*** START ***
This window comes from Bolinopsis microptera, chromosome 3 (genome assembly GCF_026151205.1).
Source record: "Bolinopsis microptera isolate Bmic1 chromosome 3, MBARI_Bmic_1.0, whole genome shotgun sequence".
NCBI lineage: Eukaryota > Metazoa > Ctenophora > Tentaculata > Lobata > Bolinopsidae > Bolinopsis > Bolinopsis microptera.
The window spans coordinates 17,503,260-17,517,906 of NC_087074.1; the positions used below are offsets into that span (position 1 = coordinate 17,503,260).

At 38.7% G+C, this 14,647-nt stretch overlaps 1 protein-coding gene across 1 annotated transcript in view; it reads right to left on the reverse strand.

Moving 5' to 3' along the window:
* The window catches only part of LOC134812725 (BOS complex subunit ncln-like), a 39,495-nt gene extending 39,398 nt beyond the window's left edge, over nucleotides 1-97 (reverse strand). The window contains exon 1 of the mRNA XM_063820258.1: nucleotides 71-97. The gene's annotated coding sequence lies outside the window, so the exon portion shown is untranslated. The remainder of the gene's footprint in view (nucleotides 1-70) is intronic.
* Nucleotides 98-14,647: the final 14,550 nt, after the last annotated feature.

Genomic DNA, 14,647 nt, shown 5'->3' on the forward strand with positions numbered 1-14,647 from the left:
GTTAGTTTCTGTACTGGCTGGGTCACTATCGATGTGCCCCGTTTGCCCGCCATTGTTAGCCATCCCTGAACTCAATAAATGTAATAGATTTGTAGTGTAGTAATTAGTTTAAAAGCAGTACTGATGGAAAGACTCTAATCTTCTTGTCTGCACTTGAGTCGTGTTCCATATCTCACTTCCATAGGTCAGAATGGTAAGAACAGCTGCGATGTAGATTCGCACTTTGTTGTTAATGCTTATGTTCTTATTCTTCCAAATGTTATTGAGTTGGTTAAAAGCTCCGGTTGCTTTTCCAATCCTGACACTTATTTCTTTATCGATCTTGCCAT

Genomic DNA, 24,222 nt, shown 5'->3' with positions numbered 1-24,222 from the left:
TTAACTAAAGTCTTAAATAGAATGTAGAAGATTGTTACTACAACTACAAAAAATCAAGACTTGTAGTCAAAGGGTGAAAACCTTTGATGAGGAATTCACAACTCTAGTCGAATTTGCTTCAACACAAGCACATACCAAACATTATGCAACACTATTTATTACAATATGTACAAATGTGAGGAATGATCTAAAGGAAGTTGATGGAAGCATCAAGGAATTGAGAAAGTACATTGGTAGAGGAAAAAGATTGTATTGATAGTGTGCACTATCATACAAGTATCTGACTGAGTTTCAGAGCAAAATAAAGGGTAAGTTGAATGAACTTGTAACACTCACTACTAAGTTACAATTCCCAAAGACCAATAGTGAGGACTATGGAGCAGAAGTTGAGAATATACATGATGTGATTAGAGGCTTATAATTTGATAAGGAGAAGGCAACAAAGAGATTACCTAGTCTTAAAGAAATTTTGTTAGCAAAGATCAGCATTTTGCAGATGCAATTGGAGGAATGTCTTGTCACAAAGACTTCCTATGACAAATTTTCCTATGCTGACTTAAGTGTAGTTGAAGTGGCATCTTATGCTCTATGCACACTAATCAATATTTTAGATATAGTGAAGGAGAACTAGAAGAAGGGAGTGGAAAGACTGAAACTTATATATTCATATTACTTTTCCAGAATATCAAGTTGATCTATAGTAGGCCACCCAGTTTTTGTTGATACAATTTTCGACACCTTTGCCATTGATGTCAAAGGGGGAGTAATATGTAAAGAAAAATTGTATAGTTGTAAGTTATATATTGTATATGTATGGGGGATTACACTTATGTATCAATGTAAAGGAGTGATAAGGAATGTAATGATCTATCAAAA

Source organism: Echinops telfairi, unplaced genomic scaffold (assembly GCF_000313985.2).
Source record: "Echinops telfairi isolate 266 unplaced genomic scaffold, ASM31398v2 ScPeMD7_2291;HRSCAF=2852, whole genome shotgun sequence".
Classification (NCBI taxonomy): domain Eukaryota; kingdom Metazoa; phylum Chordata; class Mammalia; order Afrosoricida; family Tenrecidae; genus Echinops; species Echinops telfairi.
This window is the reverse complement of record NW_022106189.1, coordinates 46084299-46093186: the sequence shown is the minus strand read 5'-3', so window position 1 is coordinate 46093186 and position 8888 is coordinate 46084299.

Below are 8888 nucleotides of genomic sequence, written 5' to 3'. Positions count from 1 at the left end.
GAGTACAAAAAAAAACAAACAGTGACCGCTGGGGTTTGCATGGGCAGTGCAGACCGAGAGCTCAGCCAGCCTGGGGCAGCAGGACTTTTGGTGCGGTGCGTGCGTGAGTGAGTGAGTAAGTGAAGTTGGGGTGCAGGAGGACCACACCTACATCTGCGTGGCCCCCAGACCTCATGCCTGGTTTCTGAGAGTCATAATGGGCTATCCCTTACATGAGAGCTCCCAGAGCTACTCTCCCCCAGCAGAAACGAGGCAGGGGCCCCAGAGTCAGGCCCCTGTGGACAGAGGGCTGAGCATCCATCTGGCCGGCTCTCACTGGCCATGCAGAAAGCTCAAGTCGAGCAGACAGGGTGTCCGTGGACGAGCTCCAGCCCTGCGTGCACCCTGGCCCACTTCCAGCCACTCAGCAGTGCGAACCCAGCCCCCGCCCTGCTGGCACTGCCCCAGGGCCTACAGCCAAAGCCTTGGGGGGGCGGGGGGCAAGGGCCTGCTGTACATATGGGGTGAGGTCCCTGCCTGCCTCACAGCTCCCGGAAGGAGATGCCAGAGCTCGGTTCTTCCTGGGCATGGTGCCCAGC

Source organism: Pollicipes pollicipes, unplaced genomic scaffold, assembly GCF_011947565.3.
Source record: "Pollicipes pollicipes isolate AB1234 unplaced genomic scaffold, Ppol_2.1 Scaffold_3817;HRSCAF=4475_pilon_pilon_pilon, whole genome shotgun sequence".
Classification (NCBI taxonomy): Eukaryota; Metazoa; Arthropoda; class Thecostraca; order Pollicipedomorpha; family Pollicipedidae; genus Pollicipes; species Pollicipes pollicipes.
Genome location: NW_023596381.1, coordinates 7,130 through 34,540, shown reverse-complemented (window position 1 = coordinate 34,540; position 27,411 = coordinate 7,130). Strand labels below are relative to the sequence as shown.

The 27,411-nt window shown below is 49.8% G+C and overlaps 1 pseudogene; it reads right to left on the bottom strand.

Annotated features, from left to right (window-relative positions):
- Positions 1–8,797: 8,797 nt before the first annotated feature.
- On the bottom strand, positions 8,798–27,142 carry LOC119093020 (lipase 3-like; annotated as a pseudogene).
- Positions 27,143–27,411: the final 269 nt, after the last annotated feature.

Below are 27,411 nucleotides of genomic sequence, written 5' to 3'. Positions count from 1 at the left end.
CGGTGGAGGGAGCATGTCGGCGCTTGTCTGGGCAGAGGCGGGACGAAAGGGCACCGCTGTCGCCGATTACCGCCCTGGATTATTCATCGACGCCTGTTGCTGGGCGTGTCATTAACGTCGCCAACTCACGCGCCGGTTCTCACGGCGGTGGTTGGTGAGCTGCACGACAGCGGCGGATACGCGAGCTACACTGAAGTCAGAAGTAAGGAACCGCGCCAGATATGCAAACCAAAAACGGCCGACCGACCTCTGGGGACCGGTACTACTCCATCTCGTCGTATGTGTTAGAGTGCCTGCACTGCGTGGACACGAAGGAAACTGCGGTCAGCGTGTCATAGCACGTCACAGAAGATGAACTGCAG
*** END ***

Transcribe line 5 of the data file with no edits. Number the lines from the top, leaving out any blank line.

At 38.7% G+C, this 14,647-nt stretch overlaps 1 protein-coding gene across 1 annotated transcript in view; it reads right to left on the reverse strand.